A Candid Conversation: Hospitality Leaders at NYU

When you have the CEOs of IHG (Elie Maalouf), Marriott (Anthony Capuano), Hilton (Chris Nassetta), Accor (Sébastien Bazin), and Hyatt (Mark Hoplamazian) on one stage chatting like childhood buddies, you pinch yourself a few times to make sure it’s real.

That’s exactly what happens yearly at the NYU Hospitality Investment Conference like it did this year. “The CEOs check in” is a session that started remotely during the pandemic and has been going strong ever since.  They handled various topics with aplomb and distinct optimism, giving us all the feeling that the industry is doing well and headed in the right direction despite some headwinds this year. Here are a few nuggets of shared wisdom from the session.

Shifting Sands: How Travel Patterns are Evolving

While the US might be slowing down a bit, other regions are booming. The Middle East and Southeast Asia are on fire, fueled by a growing middle class with serious wanderlust. We’re talking about a 200 million person increase in these regions over the next few years, compared to the US middle class of 100 million. This middle class loves to travel, and they’ve got the infrastructure to support it with modern hotels and transportation popping up everywhere.

One key takeaway from the CEO sessions was a future brimming with opportunities outside of Europe and America. These regions are expected to see demand for hotels soar 3-4 times higher than supply, according to industry leaders. That doesn’t mean the US is out. It’s still the biggest market, and it’s still growing, especially in the mid-market hotel segment.

Europe’s a bit of a patchwork. Northern Europe isn’t seeing the same boom as the South. And the Paris Olympics might not be the travel windfall everyone expected. The real benefit might come later, thanks to the new infrastructure.

India is a game-changer. International travel is surging, with ADRs jumping 30% year-over-year. The big change in India is that hotels have gone public, signifying real capital formation previously dominated by families and small groups. China’s back in the game, too, but mostly focused on domestic travel for now. But here’s the thing: China and India are poised to be the two biggest hospitality markets in the world. Sure, there will be bumps along the road, especially in China, but in the long run, China will be the number one outbound market, and India’s growth will explode in the next decade. Looks like the next 10-20 years will see India and China become goldmines for all these hospitality brands.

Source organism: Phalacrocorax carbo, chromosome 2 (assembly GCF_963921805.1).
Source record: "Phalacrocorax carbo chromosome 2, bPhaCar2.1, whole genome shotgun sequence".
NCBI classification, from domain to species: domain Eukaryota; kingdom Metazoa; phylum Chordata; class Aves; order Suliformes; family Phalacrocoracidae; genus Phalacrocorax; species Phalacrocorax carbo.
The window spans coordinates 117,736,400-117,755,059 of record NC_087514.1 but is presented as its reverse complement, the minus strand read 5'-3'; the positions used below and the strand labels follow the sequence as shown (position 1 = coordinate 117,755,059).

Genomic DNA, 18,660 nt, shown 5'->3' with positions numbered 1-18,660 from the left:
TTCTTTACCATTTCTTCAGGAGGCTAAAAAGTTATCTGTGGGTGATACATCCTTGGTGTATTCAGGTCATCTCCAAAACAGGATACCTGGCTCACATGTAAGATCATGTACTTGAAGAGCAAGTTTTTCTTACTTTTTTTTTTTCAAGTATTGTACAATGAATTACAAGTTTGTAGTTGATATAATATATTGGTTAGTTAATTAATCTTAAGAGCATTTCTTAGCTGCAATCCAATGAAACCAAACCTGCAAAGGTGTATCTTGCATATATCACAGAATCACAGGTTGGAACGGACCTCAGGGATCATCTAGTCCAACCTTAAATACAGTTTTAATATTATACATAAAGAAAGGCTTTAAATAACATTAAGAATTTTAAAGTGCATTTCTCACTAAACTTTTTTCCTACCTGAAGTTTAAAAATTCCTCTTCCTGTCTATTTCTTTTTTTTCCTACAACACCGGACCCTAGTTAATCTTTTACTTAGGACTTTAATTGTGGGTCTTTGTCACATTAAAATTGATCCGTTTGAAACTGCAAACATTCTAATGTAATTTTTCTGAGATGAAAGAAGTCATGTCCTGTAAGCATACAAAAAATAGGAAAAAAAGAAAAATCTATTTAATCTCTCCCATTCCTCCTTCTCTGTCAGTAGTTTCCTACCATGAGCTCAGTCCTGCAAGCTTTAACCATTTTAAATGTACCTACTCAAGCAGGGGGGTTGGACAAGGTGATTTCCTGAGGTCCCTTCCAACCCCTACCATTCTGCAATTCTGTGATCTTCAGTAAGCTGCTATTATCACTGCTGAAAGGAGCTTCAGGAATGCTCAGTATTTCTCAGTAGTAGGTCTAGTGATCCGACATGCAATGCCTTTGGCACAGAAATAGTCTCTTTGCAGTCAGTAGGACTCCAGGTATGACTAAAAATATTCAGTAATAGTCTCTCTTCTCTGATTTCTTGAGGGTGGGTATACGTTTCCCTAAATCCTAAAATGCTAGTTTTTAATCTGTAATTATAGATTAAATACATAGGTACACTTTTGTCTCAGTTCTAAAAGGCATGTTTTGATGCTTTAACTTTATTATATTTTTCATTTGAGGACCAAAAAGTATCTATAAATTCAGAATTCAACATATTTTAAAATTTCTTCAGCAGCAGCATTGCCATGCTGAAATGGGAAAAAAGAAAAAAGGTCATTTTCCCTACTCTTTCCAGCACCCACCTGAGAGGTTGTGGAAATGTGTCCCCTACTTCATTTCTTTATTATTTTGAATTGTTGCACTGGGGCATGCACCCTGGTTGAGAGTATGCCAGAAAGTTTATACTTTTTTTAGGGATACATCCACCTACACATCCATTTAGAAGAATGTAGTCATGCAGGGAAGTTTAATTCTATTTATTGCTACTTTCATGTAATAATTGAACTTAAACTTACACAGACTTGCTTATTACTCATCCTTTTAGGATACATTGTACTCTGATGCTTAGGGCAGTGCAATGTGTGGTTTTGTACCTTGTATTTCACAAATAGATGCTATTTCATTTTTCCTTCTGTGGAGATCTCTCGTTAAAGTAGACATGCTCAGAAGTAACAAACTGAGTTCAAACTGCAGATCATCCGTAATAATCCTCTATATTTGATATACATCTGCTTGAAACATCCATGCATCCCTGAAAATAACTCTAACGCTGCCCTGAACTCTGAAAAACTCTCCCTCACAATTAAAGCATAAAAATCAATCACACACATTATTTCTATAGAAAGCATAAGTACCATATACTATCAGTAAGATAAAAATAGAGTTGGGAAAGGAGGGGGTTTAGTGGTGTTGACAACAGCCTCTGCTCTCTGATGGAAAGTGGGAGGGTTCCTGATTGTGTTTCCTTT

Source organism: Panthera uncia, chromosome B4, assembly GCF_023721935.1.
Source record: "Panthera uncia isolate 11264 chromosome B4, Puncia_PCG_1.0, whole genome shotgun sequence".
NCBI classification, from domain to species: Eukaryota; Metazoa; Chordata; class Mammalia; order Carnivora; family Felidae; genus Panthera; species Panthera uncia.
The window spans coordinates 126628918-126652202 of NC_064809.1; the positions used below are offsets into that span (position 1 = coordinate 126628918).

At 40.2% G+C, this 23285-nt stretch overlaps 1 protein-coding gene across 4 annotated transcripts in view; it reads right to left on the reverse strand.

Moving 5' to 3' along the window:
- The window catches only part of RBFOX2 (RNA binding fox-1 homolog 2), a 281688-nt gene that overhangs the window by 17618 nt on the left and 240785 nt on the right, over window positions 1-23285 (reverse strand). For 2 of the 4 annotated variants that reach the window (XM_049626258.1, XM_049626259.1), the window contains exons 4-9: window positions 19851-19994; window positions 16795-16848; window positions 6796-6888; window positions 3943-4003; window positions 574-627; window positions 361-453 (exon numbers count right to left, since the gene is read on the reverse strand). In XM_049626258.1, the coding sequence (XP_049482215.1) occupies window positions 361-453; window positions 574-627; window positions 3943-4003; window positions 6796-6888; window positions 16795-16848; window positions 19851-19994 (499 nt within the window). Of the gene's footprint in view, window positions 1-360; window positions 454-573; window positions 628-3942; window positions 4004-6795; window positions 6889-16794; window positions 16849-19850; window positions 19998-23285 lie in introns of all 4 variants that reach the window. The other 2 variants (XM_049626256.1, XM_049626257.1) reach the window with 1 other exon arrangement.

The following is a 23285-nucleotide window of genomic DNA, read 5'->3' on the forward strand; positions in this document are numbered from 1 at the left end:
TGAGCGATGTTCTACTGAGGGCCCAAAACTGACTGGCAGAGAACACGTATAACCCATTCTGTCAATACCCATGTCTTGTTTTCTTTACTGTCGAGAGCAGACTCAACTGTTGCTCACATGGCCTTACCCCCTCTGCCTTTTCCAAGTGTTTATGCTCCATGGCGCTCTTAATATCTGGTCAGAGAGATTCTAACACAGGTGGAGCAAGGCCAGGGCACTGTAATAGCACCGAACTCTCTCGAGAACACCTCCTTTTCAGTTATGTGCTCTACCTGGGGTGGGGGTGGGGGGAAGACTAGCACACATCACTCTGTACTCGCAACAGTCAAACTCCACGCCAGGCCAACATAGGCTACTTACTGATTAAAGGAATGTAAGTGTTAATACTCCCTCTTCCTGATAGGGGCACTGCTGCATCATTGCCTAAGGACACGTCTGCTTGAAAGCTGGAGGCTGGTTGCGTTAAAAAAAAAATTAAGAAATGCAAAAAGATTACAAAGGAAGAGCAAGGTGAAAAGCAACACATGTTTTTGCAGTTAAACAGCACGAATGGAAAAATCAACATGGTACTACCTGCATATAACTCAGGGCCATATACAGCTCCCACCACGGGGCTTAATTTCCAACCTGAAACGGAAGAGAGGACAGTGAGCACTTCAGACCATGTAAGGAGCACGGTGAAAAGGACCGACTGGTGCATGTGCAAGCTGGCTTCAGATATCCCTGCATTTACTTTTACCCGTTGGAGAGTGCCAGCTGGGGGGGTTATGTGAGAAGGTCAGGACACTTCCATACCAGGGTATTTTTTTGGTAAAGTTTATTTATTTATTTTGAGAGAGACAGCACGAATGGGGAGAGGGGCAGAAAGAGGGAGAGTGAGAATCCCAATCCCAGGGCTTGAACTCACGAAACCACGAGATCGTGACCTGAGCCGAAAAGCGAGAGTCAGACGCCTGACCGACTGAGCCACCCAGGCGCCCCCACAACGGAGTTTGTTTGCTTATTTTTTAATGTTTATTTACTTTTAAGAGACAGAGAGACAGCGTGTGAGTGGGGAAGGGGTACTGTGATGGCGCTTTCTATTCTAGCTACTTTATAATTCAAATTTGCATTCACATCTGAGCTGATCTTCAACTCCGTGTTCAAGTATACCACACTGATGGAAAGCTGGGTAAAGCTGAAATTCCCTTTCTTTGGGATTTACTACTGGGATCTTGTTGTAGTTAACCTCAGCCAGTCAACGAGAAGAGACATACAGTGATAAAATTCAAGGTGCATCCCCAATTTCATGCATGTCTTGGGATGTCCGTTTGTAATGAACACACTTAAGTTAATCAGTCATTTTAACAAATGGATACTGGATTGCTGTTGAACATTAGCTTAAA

Economics of the new travel paradigm

Business travel has picked up significantly. For example, New York is up 20 percent for business travel over last year, and leisure travel is up 10 percent over a high base from last year. Small and medium-sized business travel led the way, but large corporate accounts are up as well. Predictions like Bill Gates’ about a permanent 50 percent decline in business travel have been proven wrong.

Travelers are willing to pay more. Revenue per available room (RevPAR) isn’t quite where it should be, but prices are creeping up across all sectors. Leisure travel is all about experiences, and people are happy to pay for them. And guess what? Group bookings are going gangbusters, with fees for advanced booking surging for two years straight. Corporate bookings are ticking up month after month, even during this election year. With a lack of new hotel construction, there’s a squeeze on supply. IHG is getting clever, converting office space into hotels to meet the demand. Marriott is doubling down on luxury, which gives them a bigger slice of the pie (20% of fees for 10% of volume). Accor is another luxury leader, with less than 20% of its portfolio in luxury, but it generates a whopping 45% of its revenue.

Unlike other sectors, the travel industry is set to see significant job growth. Currently, 10-12 percent of jobs worldwide are in travel and hospitality, and this is expected to increase to 25 percent.

The industry is cyclical, with the lows being higher than previous highs, indicating resilience. Geopolitical challenges are somewhat mitigated by the asset-light model that these brands are adopting. For example, in China, all the assets are Chinese-owned.

Travel industry titans are embracing artificial intelligence (AI) – GenAI, as they’re calling it. It’s not just about fancy chatbots for guests. GenAI is streamlining internal processes and hotel operations. With the labor force not expanding, it creates the capacity to enhance services without increasing screen time for agents.

Building Bridges, One Journey at a Time: Why Travel Matters More Than Ever

Conrad Hilton once said that travel and tourism make the world a better place, and this belief is more relevant now than ever. Travel is the true antidote to many of the world’s challenges. In an increasingly polarized world, travel fosters understanding, connection, and unity among people from diverse backgrounds. It’s a powerful force that brings us together and enriches our global community, underscoring the importance of continuing to grow and invest in the travel industry.

Whether it’s optimizing hotel operations, enhancing customer engagement, or developing new travel experiences, Tech4TH is dedicated to pushing the boundaries of what’s possible. We believe that by working together, we can create a future where travel not only brings joy and adventure but also unites people and cultures across the globe.